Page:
122: Structure and Stability of Nuclear Matter.
123: Induced Fission.
124: Spontaneous Fission.
125: The Phenomenology of Fission.
126: Fission Fragment Mass Distributions.
127: Fission Decay Chains and Charge Distribution.
128: Prompt Neutrons in Fission.
129: Delayed Neutrons in Fission.
130: Energy Release in Fission.
131: Fission Theory.
132: Nuclear Models and Nuclear Fission.
133: Fission Chain Reactions and Their Control.
134: Uses of Fission Reactors and Fission Products.
135: Nuclear Fusion.
136: The Fusion Reaction.
137: Two Types of Fusion Reactions.
138: Energy Released in Fusion Reactions.
139: Rate and Yield of Fusion Reactions.
140: The Plasma State.
141: Fusion Reactions in Stars.
142: Fusion Reactions for Controlled Power Generation.
143: Methods of Achieving Fusion Energy.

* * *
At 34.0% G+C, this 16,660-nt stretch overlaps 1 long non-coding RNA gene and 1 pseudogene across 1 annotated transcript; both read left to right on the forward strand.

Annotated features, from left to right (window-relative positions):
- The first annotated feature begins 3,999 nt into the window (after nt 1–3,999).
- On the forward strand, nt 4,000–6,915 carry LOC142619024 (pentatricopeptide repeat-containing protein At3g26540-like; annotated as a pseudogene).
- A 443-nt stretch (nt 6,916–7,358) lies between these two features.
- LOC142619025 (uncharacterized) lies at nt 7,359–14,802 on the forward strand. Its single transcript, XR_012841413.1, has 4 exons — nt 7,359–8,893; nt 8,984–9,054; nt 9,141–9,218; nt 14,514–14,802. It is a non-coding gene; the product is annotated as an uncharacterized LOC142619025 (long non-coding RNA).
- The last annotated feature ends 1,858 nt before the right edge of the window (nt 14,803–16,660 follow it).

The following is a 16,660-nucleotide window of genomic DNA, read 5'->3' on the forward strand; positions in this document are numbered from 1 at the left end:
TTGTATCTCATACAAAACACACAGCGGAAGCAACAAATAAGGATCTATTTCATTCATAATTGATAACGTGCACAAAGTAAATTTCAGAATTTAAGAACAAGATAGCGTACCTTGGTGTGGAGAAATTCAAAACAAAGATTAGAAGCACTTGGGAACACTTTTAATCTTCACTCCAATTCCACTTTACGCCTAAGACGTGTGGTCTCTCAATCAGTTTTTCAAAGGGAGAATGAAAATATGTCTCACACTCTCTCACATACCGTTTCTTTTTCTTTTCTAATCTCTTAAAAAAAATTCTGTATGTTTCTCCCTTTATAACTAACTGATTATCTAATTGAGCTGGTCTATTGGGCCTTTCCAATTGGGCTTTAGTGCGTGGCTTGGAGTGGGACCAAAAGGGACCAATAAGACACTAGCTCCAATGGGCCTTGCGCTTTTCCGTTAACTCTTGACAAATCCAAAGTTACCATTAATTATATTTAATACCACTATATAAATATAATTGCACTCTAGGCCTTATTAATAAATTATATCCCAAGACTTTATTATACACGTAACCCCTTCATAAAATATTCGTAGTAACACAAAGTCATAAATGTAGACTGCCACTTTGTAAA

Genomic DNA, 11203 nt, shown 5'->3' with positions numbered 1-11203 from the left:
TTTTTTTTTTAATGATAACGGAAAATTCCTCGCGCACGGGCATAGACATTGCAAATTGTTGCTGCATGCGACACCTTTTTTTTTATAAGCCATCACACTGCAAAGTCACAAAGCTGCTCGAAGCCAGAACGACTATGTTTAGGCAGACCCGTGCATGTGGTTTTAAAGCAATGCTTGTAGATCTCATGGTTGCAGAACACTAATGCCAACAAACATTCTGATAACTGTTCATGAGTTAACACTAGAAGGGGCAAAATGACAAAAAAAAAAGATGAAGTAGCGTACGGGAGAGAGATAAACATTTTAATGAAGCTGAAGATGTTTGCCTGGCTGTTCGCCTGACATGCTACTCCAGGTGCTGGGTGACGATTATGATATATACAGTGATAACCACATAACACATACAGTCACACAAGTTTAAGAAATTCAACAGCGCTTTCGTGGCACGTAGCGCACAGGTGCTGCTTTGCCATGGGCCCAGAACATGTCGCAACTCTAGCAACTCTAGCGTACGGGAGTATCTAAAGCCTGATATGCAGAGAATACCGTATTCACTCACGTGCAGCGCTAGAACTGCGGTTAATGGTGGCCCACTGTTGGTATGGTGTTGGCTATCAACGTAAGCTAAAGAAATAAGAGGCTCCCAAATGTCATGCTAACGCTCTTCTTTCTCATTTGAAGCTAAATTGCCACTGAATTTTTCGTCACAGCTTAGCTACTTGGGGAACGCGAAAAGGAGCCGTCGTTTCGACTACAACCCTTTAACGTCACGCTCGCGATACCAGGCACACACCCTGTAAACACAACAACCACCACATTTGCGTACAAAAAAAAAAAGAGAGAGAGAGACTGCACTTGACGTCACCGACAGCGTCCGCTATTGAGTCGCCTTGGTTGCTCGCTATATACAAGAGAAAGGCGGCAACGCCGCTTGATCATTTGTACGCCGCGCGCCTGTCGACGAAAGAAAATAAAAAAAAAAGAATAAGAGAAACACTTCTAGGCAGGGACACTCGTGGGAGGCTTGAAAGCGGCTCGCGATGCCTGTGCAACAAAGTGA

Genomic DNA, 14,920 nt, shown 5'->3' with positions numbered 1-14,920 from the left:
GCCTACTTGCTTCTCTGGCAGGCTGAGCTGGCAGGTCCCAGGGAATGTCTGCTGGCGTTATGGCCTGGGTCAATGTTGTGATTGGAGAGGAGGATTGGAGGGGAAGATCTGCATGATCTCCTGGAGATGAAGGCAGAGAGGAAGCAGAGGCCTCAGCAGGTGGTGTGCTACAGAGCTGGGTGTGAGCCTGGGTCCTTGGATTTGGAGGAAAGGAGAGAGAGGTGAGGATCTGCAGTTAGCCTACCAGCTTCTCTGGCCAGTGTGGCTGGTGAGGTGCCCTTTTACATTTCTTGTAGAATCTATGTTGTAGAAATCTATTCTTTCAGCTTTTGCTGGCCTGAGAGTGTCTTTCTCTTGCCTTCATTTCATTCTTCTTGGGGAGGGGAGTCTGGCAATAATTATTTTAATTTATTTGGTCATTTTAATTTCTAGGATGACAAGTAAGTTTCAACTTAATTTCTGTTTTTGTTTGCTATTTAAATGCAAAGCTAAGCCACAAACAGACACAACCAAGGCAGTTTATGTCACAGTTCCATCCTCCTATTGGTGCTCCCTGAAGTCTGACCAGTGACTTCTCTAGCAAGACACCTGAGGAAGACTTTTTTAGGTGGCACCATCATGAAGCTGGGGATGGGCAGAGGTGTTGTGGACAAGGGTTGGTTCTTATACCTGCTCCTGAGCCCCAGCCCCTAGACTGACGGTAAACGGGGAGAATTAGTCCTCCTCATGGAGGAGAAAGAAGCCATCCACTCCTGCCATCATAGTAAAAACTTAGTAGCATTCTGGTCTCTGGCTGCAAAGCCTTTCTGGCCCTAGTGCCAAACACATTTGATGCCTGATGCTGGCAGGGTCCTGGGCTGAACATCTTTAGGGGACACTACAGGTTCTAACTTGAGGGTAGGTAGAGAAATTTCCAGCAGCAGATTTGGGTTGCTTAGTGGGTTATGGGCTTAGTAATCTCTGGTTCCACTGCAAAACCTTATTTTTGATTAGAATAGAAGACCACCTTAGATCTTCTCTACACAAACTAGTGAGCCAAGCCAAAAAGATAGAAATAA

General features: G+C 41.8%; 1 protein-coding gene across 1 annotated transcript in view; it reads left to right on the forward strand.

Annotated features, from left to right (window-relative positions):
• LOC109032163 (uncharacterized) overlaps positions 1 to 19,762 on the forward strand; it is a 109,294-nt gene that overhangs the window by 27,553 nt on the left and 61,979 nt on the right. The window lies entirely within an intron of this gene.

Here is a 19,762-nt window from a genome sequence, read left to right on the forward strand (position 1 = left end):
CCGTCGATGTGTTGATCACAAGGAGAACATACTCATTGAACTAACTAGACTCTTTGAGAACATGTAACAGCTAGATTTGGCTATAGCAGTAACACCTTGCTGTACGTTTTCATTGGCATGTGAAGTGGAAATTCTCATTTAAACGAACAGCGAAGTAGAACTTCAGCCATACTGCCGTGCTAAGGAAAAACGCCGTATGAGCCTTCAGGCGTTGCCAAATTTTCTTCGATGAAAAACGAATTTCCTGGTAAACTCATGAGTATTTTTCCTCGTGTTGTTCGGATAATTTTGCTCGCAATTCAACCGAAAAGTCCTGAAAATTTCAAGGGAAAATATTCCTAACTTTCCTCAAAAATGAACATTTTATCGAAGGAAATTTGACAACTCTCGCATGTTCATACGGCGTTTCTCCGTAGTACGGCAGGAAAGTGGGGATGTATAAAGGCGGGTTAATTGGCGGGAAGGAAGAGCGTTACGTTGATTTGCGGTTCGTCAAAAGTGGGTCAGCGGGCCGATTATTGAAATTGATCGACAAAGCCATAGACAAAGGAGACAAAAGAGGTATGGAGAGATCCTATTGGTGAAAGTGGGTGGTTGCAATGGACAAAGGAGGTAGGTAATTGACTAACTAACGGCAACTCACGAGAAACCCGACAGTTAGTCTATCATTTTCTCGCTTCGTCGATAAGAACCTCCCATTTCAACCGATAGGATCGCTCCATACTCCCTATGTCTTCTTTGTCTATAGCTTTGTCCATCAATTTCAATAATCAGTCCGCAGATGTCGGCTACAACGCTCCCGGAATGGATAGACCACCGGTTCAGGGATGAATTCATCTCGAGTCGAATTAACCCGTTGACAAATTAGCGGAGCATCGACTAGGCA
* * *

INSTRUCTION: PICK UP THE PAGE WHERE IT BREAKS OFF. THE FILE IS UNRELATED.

144: Magnetic Confinement.
145: Inertial Confinement Fusion (ICF).
146: Muon-Catalyzed Fusion.
147: Cold Fusion and Bubble Fusion.
148: Conditions for Practical Fusion Yield.
149: History of Fusion Energy Research.
150: Conclusion.
151: Biographies.
152: Classical World: Philosophers.
153: Democritus.
154: Leucippus.
155: 18th and 19th Centuries: Beginnings of Atomic Theory.
156: Amedeo Avogadro.
157: Johann Jakob Balmer.
158: Jöns Jacob Berzelius.
159: Robert Brown.
160: Robert Wilhelm Bunsen.
161: Stanislao Cannizzaro.
162: John Dalton.
163: Joseph Loschmidt.
164: Dmitry Ivanovich Mendeleyev.
165: Lothar Meyer.
166: Jean Perrin.
167: Joseph-Louis Proust.
168: Johannes Robert Rydberg.
169: 20th Century: Radiation and After.
170: Henri Becquerel.
171: Marie Curie.
172: Pierre Curie.
173: Otto Hahn.
174: Lise Meitner.
175: Henry Gwyn Jeffreys Moseley.
176: Wilhelm Röntgen.
177: Ernest Rutherford.
178: Frederick Soddy.
179: Fritz Strassmann.
180: Sir J.J. Thomson.